Re: Question about random numbers

From: Unruh (unruh-spam_at_physics.ubc.ca)
Date: 07/06/05


Date: 6 Jul 2005 19:34:18 GMT

rpw3@rpw3.org (Rob Warnock) writes:

>Unruh <unruh-spam@physics.ubc.ca> wrote:
>+---------------
>| Bryan Olson <fakeaddress@nowhere.org> writes:
>| >Unruh wrote:
>| > > Bryan Olson writes:
>| > >>"A string of zeros 64-characters long," is a specific string;
>| > >>nothing random about it.
>| > >
>| > > All strings are specific strings.
>|
>| >The next 64 bits to be produced by hotbits is a random string.
>|
>| Nope. Once produced it is a specific string. You have in fact
>| characterised it in your sentence.
>+---------------

>I disagree, since (if HotBits is truly random) his sentence
>carries *no* prediction [information] whatsoever about the
>values of those next 64 bits.

That is not the question. Once produced he has a string. That string is
characterised by the statemnt "the next 64 bits produced by hotbits"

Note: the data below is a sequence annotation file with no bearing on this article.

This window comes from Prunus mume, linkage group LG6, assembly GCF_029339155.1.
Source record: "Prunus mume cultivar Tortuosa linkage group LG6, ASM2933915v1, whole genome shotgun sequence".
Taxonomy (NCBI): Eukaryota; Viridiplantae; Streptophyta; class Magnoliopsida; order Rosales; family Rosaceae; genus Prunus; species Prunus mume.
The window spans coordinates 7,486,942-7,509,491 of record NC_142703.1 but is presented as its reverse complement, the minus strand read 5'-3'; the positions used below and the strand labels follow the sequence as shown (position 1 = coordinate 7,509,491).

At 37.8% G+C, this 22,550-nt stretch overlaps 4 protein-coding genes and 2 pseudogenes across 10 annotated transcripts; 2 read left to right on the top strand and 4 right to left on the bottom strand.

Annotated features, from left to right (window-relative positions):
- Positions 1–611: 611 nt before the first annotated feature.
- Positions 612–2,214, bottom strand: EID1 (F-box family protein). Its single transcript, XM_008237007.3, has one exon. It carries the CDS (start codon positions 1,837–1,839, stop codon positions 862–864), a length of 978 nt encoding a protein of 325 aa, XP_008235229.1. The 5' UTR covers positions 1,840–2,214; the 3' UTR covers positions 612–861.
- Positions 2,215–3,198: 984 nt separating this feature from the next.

together with the time at which it was said.
It is true as I said, that one CAN characterise a string by the process
which produced it, and call any specific string random if it was produced
by a random process. HOwever, once produced it is some specific string. For
any specific string, randomness or not becomes more difficult. What one
means often is not "this was produced by a random process" but "this has no
discernable pattern." That is encompassed by the Kolmogorov-Chaitin
characterisation that the string is "random" if the minimal computer
program required to produce it, in some given language, is at least as long
as the string itself.
Under this defn, a long string of 0 is clearly not random, since the
program
for (i=0;i<100000000;i++) fprint("0");
is much shorter than the 100000000 characters long.

r said another way, "The next 64 bits to be produced by HotBits" is
>a description of a (hopefully-random) *process*, as contrasted to
>some particular instance of some specific 64 bits produced by HotBits
>at some time in the past, which would contain no randomness at all
>once the particular 64 bits were specified.

Yes, this is one definition of randomness.

>-Rob

>-----
>Rob Warnock <rpw3@rpw3.org>
>627 26th Avenue <URL:http://rpw3.org/>
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